I haven’t been working very long but I’ve never worked so hard mentally and felt my stress level go so high for so long. At times I was aware I exuded a near usual calm exterior while I felt my anxiety through the roof for days on end. I had a strange string of bad dreams(I never have bad dreams) during the height of the stress. I had not gone grocery shopping in over a month because I had no time, I started eating McDonalds when I just needed food and ate snacks for meals. I bought some junk food, I even bought soda!- I haven’t bought a case of soda in probably 8 years. I felt like I stopped caring about myself. I’m known as the most laid back guy most of my friends know, which appears to be a common control engineer trait.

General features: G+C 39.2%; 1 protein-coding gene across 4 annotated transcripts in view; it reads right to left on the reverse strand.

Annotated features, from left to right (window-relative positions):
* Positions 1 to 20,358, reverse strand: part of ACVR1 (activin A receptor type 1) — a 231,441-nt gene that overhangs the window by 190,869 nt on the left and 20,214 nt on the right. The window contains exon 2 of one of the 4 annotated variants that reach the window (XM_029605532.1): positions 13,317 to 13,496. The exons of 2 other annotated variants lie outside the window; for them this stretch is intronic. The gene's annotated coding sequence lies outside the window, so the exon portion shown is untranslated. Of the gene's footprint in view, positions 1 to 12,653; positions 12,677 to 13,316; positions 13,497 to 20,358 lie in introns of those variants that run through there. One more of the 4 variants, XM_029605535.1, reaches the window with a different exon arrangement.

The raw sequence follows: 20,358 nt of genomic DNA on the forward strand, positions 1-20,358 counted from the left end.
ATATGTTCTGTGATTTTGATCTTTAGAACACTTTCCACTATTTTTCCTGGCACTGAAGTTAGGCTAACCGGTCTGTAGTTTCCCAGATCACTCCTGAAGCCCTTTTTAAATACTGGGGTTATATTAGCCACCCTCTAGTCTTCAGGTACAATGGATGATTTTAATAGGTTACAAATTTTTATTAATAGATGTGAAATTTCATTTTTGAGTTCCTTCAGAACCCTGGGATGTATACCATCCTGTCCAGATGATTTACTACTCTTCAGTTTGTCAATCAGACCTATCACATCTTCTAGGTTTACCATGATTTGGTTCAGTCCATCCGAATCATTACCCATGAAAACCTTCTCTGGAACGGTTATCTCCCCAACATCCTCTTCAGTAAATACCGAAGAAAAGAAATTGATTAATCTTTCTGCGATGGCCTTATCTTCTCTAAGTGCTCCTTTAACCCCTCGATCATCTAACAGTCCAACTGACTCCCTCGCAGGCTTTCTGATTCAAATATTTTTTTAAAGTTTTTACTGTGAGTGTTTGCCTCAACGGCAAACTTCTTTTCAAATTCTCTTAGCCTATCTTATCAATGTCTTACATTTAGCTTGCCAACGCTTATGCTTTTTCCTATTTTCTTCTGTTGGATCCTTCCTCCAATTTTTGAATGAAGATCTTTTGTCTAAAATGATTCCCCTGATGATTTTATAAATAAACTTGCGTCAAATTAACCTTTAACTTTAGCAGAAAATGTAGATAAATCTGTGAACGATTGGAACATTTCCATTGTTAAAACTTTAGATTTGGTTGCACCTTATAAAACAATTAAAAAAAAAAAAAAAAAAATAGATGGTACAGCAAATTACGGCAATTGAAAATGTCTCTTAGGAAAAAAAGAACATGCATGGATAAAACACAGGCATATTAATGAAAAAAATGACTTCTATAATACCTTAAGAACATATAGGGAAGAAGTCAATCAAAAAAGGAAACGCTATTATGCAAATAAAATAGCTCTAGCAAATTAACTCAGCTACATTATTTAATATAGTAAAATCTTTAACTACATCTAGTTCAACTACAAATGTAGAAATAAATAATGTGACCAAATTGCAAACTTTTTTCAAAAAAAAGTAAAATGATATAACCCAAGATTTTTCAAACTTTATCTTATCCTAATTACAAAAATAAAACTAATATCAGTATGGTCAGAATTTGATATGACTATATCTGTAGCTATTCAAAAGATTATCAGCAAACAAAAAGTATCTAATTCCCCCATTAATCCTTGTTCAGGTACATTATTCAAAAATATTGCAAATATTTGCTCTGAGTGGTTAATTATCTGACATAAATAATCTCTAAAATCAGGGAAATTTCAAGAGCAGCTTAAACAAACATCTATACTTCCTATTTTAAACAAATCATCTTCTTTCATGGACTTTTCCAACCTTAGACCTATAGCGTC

I’ve had this opinion for a couple years now that as long as you need a paycheck to get by, you’re a slave to needing that paycheck. I felt like my stress levels would have been substantially reduced had I not needed the work at all, but because I need the paycheck I felt almost a fear for my job had I not done everything in my power to at least get the job near completion by the deadline and show I did what I could. All that anxiety, stress, long nights and weekends worked and I’m likely to not see an extra penny for my work due to the great payment system that is: Salary.